During the last week of April, the number of awaiting transactions on the Bitcoin (BTC) network started to surge, reaching a peak in May, followed by very expensive transaction fees being charged from Bitcoin holders moving their coins.
Since then, the Bitcoin mempool remained congested with hundreds of thousands of stuck transactions waiting in line to be added to a block and confirmed by the network, in order for the sent BTC to be received at the destination.
However, things started to change six months later, in the last week of September. At the time of publication, data retrieved by Finbold from Johoe’s Bitcoin node, on October 3, shows 6-month lows for the number of awaiting transactions in the network — with only 31,000 transactions waiting in line.
Notably, the numbers were over 20 times higher than at its worst moments this year. On May 8 it reached a new high of 472,000 awaiting transactions, followed by a new high of 490,000 on August 11, and the all-time high number of stuck transactions superior to 655,000 on September 6.
It is important to say that on May 16, Johoe’s node crashed, erasing this day’s registers, which can be seen in the chart as false lows with zero transactions waiting in the mempool.
Awaiting transactions effects: Bitcoin fees and Lightning Network
Considering that the Bitcoin network operates with a very limited block size supply, the increase of awaiting transactions can also increase the demand for the available block space, which can make senders compete by outbidding each other with higher transaction fees, in order to have their transactions confirmed first.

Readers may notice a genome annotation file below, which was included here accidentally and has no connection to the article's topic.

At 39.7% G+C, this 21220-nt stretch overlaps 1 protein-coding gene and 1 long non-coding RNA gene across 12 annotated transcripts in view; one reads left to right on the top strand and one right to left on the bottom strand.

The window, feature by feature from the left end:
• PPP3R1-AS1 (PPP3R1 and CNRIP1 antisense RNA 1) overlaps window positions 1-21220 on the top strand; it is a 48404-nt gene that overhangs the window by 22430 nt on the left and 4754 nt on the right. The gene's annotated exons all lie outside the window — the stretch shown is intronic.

This effect was glanced at on May 8, during the first peak of awaiting transactions, with the average paid fees going as high as $31 per Bitcoin transaction, according to BitInfoCharts.
Interestingly, the fees later remained under the $5 per transaction threshold, costing less than the price of a Big Mac worldwide.
Additionally to that, users started migrating their BTC funds to the Lightning Network (LN), in order to be able to transact off-chain, while the Bitcoin network was congested.
However, with the most recent unloading, LN stats started to drastically change, with nodes being shut down, channels being closed, and funds being retrieved for the safety of the Bitcoin blockchain.
The above monthly stats for the Lightning Network were retrieved by Finbold from Amboss, by press time. Showing 4,667 channels being closed in the past month, and 1,033 nodes being shut down in the same period — for negative changes of 6.36% and 5.76% respectively.
Despite that, the LN capacity measured in BTC has increased by 1.64%, with 80 more available Bitcoin for the network’s liquidity.